Leading Iowa Democrat Battles In Court To Qualify For Bid To Challenge Grassley

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Former Rep. Abby Finkenauer (D-IA), Democrats’ current leading contender to take on Sen. Chuck Grassley (R-IA) in the fall, is already fighting for her political life — and that’s just to get on the ballot.

Two Republican voters challenged a slew of the Finkenauer campaign’s signatures in a throwing-spaghetti-at-the-wall strategy. Officials ultimately winnowed the list down to focus on scrutinizing just three signatures with either the incorrect date or no date at all. If those three got tossed, Finkenauer would only have the necessary 100 signatures in 17 counties — not the required 19 —disqualifying her from making the primary ballot. 

On Wednesday, lawyers for the two sides argued before the Iowa Supreme Court, a heavily conservative body composed of six Republican appointees and one Democratic appointee.

Much of the arguments consisted of fighting over the particulars of Iowa’s election laws — namely, whether a missing or incomplete date is enough to invalidate a signature. 

The lawyer for the Finkenauer campaign, Gary Dickey, also argued at length that the two Republican voters lack standing to bring the lawsuit at all. 

“This does not implicate anyone’s right to vote — the objectors’ right to vote is not at all affected, they can vote for whoever they want,” Dickey said. “Even if they’re injured somehow, they haven’t identified how their injury is somehow different than my injury, or the injury of any other eligible elector in the state of Iowa, and unless they can do that … they lack standing to do that, they’re not aggrieved.” 

Alan Ostergren, representing the Republican voters, retorted that the legislature has allowed any eligible voter who wants to challenge these signatures to do so, and that “every voter has an interest in the orderly functioning of the electoral process.” 

He also jabbed the Finkenauer campaign for not collecting more signatures in the first place to give itself a buffer. 

“Ordinarily, these cases don’t reach this court because ordinarily, candidates file more signatures than you need to, and that’s why we’re here,” Ostergren said. “You don’t come in right at the line. Inevitably, some signatures are not going to count.”

The most vocal justices seemed split on the case, with Chief Justice Susan Christensen and Justices Brent Appel and Dana Oxley sounding sympathetic to the state’s arguments, while Justices Christopher McDonald and Matthew McDermott made arguments supporting the GOP voters. The court has until Friday to turn around its decision, so the Secretary of State’s office can finalize ballots. 

The case reached the state’s highest court after wending its way through a state panel and a district court.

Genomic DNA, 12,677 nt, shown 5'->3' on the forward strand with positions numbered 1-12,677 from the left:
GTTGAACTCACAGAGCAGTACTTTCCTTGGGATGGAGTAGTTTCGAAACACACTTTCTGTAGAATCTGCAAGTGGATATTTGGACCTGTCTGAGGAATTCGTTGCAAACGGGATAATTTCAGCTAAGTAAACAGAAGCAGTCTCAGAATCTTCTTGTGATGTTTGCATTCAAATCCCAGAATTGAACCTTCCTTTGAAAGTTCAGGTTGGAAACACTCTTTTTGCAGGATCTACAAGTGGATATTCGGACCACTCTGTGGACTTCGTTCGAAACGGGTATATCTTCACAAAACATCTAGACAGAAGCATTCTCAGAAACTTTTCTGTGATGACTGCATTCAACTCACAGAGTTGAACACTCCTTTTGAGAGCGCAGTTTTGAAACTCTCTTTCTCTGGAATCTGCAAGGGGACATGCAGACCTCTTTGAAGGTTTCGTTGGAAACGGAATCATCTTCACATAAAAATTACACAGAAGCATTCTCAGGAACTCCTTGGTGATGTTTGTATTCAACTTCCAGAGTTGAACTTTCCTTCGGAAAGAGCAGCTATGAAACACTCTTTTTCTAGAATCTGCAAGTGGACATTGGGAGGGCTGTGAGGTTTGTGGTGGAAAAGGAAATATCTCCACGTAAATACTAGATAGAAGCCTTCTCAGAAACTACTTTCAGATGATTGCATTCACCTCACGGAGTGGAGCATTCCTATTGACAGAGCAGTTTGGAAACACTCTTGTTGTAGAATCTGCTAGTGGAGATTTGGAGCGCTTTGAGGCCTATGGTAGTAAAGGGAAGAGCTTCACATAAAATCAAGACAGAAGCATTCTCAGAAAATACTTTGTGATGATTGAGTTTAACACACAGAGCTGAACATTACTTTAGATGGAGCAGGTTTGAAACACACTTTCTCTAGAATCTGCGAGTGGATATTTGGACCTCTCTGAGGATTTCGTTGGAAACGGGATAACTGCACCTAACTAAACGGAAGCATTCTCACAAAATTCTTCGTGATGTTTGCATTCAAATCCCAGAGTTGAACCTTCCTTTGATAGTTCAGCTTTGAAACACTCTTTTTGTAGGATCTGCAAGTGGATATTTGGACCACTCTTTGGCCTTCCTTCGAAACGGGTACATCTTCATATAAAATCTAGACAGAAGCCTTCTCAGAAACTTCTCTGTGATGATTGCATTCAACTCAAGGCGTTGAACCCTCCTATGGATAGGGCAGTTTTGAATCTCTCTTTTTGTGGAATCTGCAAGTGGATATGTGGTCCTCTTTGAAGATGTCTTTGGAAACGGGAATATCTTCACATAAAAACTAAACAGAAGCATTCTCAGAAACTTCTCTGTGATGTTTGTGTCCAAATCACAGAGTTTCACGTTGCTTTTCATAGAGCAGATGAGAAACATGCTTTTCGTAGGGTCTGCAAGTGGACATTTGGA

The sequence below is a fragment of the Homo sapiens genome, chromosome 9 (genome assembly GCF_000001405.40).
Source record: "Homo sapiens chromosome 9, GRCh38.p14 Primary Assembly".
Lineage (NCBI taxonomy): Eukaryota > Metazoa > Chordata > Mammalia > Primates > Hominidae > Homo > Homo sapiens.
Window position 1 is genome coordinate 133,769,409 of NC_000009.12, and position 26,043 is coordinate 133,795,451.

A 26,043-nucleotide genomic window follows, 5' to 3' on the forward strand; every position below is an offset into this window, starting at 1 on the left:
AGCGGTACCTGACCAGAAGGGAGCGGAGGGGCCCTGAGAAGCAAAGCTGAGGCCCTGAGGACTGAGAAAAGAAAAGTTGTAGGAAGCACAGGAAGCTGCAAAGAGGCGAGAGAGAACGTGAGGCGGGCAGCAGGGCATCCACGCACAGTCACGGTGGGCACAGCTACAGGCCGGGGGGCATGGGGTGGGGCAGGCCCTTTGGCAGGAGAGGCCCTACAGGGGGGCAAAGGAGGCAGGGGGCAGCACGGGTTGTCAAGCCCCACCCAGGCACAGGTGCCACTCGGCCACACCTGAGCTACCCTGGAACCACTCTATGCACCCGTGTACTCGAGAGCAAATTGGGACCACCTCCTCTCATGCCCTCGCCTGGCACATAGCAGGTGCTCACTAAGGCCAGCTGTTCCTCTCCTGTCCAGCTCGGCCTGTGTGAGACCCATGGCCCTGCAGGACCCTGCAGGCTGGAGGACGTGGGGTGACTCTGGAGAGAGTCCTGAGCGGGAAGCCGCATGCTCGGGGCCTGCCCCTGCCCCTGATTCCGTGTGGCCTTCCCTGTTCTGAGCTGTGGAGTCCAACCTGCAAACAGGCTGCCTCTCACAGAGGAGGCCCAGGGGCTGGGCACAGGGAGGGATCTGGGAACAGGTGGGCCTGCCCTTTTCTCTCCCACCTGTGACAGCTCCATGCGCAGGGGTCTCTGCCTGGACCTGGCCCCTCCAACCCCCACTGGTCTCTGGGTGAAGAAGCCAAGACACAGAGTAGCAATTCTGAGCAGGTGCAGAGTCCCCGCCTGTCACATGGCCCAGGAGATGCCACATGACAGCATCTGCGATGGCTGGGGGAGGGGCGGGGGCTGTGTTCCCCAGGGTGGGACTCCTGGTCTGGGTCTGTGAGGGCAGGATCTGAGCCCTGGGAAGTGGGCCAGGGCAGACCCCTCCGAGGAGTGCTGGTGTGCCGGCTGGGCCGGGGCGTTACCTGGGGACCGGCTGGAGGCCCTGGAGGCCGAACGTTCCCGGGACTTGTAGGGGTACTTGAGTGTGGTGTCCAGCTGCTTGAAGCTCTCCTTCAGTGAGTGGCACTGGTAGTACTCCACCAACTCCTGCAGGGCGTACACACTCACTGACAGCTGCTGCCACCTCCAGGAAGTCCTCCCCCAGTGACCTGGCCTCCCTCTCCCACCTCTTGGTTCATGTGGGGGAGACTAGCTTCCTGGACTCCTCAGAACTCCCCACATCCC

The State Objection Panel — composed of the Democratic state attorney general and auditor and the Republican secretary of state — ruled two-to-one along party lines that the signatures counted, greenlighting Finkenauer to make the ballot.

The Republican voters appealed, sending the case to a district court. 

There, Judge Scott Beattie, appointed by Gov. Kim Reynolds (R), ruled in favor of the Republican voters. 

“The Court takes no joy in this conclusion,” Beattie wrote. “The Court should not be in the position to make a decision to make a difference in an election, and Ms. Finkenauer and her supporters should have a chance to support her candidacy.” 

“However, this Court’s job is to sit as a referee and apply the law without passion or prejudice,” he added. 

Finkenauer’s campaign then appealed the case to the Iowa Supreme Court.

In their filings, the Republican voters argue that correct dates are part of the signature requirement, so tough luck.

“Requiring the signer to personally date his or her signature is an important measure to prevent fraud in the nomination petition process,” their lawyer wrote, adding that the state panel’s decision “would literally take something called a ‘requirement’ and make it optional.”

“And for the candidate who is concerned about a signature here or there being invalid, there is a simple answer: turn in more signatures than the bare minimum,” they quipped at the Finkenauer campaign. 

The Finkenauer campaign responded by arguing that the two Republican voters don’t have standing to bring the suit in the first place, since they wouldn’t be eligible to vote in the Democratic primary for which she’s trying to make the ballot. The campaign also argues that there is foundation in the statutory text to prove that incorrect or missing dates is not enough to disqualify the signatures. 

“The District Court’s decision, if allowed to stand, will misconstrue the statutory grounds for not counting signatures, thwart the Panel’s faithful application of precedent, and ultimately deny Ms. Finkenauer access to the ballot in contravention of the will of the thousands of eligible electors who signed her Nominating Petition,” the campaign wrote. 

State Attorney General Thomas Miller, a Democrat, also filed a brief arguing in support of Finkenauer on statutory grounds. He pointed out that the legislature had recently made some parts of the law stricter, but chose to leave the date requirements alone, suggesting that the panel should stick to its precedent of not disqualifying signatures based on incomplete or missing dates.

Regardless of what happens with Finkenauer’s candidacy, Grassley has the clear edge in the general election. The seven-time successful incumbent has a significant lead in what scant polling has been done in the state. Navy veteran Mike Franken and physician Glenn Hurst are also competing for the Democratic nomination. 

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